• The Inca: "There he raised up all the people and nations, making figures of clay and painting the clothes each nation was to wear. To each nation he gave a language, songs and the seeds they were to sow. Then he breathed life and soul into the clay and ordered each nation to pass under the earth and emerge in the place he directed."
• In Asia, The Bagobos, a pagan tribe of South-Eastern Mindanao, say that a god took two lumps of earth, shaped them like human figures, and spat on them; so they became man and woman.
Due to the monomythic nature of the "Man from Clay" narrative, some scientists have tried to study its possibility.
According to the findings of scientists, Martin Hanczyc, Shelly Fujikawa and Jack Szostak at the Massachusetts General Hospital in Boston and published in the highly reputable journal Science (vol 302, p 618 ), it may appear possible that life can originate from clay particles and water. After experiments, the team found that the two crucial components for the origin of life (genetic material and cell membranes) could have been introduced to one another by a lump of clay.
They studied montmorillonite clay and concluded that it can dramatically accelerate the formation of membranous fluid-filled sacs. These sacs can grow and undergo a simple form of division, giving them the properties of primitive cells. Previous work has shown that the same simple mineral can help assemble the genetic material RNA from simpler chemicals.
Leslie Orgel, an origin of life expert at the Salk Institute for Biological Sciences in San Diego, California has noted that “the clay also gets internalized in these sacs”, postulating a connection between the mechanism that creates RNA and encloses it in a membrane. One theory about how this works is that the negatively charged layers of clay’s crystals create a trapping of positive charge, creating a highly attractive environment for RNA subunits to concentrate and join together into long chains. In their research with clay, it was seen to have a 100-fold acceleration of the formation of these sacs. Once formed, the sacs were able to use bits of clay and grow by absorbing more fatty acid subunits. They essentially made "protocells” that could divide, grow, and evolve.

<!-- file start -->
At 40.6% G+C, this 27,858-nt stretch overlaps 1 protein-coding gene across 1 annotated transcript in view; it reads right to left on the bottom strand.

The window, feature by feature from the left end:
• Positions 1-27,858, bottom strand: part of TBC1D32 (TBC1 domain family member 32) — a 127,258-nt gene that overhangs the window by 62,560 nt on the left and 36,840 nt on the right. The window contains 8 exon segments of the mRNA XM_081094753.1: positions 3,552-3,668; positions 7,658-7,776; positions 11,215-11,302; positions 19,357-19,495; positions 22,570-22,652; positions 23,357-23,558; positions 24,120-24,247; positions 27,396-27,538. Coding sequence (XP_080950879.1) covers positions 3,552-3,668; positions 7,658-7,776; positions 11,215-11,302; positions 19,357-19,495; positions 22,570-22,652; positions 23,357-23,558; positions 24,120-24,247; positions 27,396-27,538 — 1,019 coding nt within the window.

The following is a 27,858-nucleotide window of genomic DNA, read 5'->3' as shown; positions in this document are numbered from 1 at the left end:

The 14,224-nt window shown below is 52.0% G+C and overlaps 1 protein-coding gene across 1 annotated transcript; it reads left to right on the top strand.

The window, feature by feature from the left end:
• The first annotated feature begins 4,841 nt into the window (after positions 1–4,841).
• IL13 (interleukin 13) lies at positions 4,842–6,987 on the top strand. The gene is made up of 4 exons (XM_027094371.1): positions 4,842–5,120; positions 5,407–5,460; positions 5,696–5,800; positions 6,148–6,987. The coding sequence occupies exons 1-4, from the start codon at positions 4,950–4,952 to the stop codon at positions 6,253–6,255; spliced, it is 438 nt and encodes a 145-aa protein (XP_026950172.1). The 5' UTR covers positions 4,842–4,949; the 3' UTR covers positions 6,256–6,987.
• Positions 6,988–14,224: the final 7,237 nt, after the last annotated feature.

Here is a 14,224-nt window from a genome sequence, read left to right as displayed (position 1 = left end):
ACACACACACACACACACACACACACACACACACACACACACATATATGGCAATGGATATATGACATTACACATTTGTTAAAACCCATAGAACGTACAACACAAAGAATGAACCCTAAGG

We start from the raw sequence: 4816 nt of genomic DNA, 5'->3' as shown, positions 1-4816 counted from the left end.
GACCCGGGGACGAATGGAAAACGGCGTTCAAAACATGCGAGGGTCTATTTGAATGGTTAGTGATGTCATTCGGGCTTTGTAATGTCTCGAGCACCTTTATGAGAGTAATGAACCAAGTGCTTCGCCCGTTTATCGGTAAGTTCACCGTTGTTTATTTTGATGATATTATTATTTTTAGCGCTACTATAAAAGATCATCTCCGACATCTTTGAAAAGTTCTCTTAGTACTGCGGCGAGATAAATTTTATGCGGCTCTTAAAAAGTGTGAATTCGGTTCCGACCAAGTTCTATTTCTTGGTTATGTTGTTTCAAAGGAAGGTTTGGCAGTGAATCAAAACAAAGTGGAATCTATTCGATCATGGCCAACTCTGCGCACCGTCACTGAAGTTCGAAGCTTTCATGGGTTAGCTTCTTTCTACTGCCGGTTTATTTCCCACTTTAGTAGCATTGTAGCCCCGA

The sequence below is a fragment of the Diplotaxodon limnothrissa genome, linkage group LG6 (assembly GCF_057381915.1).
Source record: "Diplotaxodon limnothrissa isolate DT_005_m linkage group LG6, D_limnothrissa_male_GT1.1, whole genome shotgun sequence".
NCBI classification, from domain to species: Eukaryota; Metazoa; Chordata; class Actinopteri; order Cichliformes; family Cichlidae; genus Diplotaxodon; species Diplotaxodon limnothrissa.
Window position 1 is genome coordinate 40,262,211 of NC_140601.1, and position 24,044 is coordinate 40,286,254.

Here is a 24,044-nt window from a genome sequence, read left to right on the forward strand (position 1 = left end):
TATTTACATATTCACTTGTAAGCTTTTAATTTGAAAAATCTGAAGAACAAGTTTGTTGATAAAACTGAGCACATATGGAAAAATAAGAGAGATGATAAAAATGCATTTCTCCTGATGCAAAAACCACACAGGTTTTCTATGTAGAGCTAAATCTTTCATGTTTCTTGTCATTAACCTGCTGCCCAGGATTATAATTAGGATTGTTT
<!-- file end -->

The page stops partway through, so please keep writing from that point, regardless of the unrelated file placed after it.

This fits very well with not only ancient “Man from Clay” myths, but it also fits the scientific research showing how the basic building blocks for RNA-like molecules and membranes can be spontaneously created by chemical reactions that could occur not only on a primordial Earth, but outer space as well.
Considering all of this in relation to the new findings by NASA, it really shows just how important the discovery of clay on Mars is. Could this mean there were complex life forms on Mars billions of years ago? If the theory of panspermia is accurate, could life on Earth have been a result of primordial seeding of this material from Mars? This is especially interesting to think about when considering the ancient creation myths.
There are too many uncertainties to conclusively answer any of these questions. To me, this is precisely why it is such an exciting subject. One thing is certain; we have only scratched the surface!